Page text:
Winners and Losers
||James Long, Marcus Youssef, Winners and Losers|
photo Simon Hayter
Like Boca del Lupo, James Long (Theatre Replacement) and Marcus Youssef (Neworld Theatre) default to psychological realism as they offer a confessional of privilege in our society of haves and have-nots. Flanked on either side of a rough wooden table, the two play a question-and-answer game: one of them names a topic (“being an only child”) or celebrity figure (Tom Cruise) and they debate its status as a “winner” or “loser.” The topics get personal. Sort of. Long and Youssef perform stage versions of themselves each can live with, but these fictionalised portraits don’t match the implied intent of the piece, which seems to be to create a public forum in which the two artists offer up their authentic selves as examples of self-serving combatants in a dog-eat-dog capitalist system. Instead they fall back on performing carefully rehearsed routines as if occurring for the first time. This includes an obviously choreographed and not very dangerous-looking wrestling match (why not a real wrestling match with an unplanned outcome?). Similarly, at the closing of the show they pretend their partnership has been irreparably damaged: “It’s over!” they say in unison. Of course we know full well the two are about to embark on a national tour. The show’s pretence of self-revelation looks like a con, but not the kind of rigorous aesthetic con that asserts its own truth.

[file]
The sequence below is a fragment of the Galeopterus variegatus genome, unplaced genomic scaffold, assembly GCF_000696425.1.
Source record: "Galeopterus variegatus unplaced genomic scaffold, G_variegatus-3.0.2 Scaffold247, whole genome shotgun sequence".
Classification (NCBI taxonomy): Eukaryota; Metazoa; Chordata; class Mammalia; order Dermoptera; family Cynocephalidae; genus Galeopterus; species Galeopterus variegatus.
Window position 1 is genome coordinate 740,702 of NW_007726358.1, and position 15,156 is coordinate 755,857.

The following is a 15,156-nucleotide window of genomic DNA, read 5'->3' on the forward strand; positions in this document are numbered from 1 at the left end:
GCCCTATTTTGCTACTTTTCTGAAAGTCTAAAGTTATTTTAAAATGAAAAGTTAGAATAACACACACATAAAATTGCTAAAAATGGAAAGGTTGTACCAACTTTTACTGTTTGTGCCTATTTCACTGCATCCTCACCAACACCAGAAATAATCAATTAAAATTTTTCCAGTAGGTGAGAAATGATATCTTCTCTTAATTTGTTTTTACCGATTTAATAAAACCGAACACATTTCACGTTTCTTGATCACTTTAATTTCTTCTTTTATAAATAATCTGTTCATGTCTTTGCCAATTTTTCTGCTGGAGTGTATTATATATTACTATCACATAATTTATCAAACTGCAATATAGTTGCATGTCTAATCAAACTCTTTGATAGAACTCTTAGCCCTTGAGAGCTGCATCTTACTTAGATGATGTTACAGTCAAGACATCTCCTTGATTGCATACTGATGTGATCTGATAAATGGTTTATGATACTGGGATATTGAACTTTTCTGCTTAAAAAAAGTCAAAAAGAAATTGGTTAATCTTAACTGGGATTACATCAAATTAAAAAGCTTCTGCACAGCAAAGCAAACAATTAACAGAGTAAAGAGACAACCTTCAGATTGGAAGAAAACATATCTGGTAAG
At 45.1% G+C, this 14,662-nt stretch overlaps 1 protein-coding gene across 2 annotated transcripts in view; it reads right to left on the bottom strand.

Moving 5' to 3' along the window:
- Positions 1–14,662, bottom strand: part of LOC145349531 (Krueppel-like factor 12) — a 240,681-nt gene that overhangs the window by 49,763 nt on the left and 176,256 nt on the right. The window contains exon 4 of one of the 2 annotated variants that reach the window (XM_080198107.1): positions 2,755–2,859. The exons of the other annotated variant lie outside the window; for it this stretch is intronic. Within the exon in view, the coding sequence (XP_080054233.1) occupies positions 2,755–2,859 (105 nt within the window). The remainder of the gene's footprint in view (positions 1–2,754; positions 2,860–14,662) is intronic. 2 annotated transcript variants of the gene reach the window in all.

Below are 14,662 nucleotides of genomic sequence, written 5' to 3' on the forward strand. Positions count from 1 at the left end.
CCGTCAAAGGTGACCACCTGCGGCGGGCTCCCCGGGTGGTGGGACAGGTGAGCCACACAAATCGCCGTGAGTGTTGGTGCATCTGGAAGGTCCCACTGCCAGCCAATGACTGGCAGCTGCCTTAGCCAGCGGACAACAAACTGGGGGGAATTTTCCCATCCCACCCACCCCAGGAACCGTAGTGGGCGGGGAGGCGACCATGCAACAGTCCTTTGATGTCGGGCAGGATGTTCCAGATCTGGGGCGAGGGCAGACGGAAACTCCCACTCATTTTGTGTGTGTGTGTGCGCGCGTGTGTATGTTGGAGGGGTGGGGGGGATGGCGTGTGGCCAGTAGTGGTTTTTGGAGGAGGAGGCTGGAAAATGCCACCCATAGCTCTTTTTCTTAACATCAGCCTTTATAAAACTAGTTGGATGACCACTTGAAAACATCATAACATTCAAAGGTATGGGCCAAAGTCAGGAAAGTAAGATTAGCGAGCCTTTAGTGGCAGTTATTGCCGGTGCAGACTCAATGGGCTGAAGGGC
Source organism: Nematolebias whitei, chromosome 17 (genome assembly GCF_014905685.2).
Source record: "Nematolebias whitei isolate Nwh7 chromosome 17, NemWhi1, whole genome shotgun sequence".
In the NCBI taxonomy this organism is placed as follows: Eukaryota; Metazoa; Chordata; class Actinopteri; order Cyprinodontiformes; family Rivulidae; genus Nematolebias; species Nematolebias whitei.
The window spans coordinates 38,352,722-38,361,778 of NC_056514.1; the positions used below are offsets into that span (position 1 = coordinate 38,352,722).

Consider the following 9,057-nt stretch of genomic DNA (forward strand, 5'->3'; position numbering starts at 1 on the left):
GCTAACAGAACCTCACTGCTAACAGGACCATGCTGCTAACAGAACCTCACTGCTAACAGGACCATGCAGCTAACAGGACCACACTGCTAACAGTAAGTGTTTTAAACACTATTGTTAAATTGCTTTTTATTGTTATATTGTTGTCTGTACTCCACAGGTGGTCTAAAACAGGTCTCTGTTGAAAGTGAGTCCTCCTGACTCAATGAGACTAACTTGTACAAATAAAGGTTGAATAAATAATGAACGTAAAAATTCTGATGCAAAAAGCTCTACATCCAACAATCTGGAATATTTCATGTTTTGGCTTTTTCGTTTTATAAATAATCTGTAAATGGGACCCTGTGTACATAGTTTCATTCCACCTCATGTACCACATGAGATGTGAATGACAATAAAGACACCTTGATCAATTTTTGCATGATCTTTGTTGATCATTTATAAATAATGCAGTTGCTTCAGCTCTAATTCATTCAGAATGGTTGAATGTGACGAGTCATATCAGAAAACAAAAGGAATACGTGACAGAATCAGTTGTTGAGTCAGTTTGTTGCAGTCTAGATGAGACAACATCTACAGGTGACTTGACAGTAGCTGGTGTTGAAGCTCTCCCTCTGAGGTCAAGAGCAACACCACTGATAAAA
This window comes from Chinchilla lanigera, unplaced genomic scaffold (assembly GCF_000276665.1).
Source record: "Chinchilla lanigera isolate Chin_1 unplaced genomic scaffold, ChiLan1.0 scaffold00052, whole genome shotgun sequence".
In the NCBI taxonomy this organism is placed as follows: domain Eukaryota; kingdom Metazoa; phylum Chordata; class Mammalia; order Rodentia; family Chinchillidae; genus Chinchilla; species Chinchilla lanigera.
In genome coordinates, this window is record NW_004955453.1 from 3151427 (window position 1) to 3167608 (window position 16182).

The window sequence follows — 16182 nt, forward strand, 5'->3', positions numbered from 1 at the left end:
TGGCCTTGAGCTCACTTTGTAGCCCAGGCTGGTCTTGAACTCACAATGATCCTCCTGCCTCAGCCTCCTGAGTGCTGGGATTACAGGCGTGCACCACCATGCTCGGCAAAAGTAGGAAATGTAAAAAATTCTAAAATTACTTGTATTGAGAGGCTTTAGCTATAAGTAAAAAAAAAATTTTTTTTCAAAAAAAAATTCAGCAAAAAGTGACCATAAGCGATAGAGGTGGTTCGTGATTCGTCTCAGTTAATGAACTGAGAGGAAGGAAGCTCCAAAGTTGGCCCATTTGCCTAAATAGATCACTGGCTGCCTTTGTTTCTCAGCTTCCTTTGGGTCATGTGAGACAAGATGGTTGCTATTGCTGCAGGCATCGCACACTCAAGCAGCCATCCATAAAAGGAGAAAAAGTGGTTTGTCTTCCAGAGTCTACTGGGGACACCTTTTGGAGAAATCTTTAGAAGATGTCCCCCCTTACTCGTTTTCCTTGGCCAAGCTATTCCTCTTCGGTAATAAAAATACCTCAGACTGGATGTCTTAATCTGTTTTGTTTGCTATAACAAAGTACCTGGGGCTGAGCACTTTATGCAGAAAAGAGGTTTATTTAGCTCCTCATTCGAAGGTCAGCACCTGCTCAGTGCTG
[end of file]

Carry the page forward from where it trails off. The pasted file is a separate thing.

The biggest problem with Winners and Losers is its politics. If this is a show about the cost of privilege in our society, it offers only the upside. The two performers serve up a bit of liberal guilt mixed with a lot of self-justification, and ‘confess’ to having family incomes of $100,000 or more. They lack a foil in the form of, say, an undocumented immigrant labourer or a single working parent who can’t afford daycare. The truly disenfranchised have no voice in a work that professes to embrace “the ruthless logic of capitalism.” In this show, everyone’s a winner, baby.
||Tim Crouch, I Malvolio |